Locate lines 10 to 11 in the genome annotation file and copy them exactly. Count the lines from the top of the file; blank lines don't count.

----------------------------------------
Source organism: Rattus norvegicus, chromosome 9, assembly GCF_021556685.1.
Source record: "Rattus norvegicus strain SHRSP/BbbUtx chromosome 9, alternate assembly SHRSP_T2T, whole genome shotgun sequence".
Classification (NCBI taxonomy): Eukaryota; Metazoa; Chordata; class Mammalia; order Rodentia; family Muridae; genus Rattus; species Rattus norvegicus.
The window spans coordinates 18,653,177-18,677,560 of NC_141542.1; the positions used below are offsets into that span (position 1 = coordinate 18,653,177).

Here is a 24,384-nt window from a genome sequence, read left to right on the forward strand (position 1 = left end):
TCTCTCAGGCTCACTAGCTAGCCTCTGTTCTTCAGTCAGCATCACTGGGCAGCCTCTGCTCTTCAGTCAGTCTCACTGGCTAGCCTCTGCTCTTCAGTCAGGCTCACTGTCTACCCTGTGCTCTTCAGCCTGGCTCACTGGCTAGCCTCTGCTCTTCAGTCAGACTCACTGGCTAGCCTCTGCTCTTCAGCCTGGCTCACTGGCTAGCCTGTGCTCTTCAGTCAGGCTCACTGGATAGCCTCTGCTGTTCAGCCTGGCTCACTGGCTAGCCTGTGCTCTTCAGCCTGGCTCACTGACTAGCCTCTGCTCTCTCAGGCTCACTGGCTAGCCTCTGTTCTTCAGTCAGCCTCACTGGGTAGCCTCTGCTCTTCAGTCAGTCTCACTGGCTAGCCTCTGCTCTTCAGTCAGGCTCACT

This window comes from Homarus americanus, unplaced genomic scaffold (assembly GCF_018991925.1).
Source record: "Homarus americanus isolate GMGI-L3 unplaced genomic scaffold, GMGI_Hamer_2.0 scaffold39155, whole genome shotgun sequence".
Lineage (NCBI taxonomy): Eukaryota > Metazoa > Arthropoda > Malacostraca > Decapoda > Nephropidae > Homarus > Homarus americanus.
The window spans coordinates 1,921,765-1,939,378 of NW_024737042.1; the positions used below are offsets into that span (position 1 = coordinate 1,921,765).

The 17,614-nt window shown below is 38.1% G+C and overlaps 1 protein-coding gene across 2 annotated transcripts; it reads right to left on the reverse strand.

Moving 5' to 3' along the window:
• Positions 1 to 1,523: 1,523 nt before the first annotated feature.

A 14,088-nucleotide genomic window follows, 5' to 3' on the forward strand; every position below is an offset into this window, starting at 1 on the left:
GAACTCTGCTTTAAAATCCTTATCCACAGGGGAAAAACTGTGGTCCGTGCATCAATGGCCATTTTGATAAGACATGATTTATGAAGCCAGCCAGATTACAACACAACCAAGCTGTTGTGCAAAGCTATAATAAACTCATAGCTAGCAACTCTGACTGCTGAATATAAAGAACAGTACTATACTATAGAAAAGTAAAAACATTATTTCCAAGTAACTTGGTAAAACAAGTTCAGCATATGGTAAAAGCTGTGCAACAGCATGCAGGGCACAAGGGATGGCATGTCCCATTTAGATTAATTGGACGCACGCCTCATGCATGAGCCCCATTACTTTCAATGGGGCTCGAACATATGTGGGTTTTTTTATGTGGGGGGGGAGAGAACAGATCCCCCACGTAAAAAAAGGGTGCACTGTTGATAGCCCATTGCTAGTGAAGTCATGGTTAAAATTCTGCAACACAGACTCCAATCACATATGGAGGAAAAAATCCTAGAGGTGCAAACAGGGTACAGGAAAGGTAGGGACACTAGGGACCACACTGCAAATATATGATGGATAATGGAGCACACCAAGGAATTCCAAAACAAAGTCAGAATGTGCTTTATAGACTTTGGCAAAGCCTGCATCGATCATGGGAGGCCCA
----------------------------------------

The window spans coordinates 1,921,765-1,939,378 of NW_024737042.1; the positions used below are offsets into that span (position 1 = coordinate 1,921,765).

The 17,614-nt window shown below is 38.1% G+C and overlaps 1 protein-coding gene across 2 annotated transcripts; it reads right to left on the reverse strand.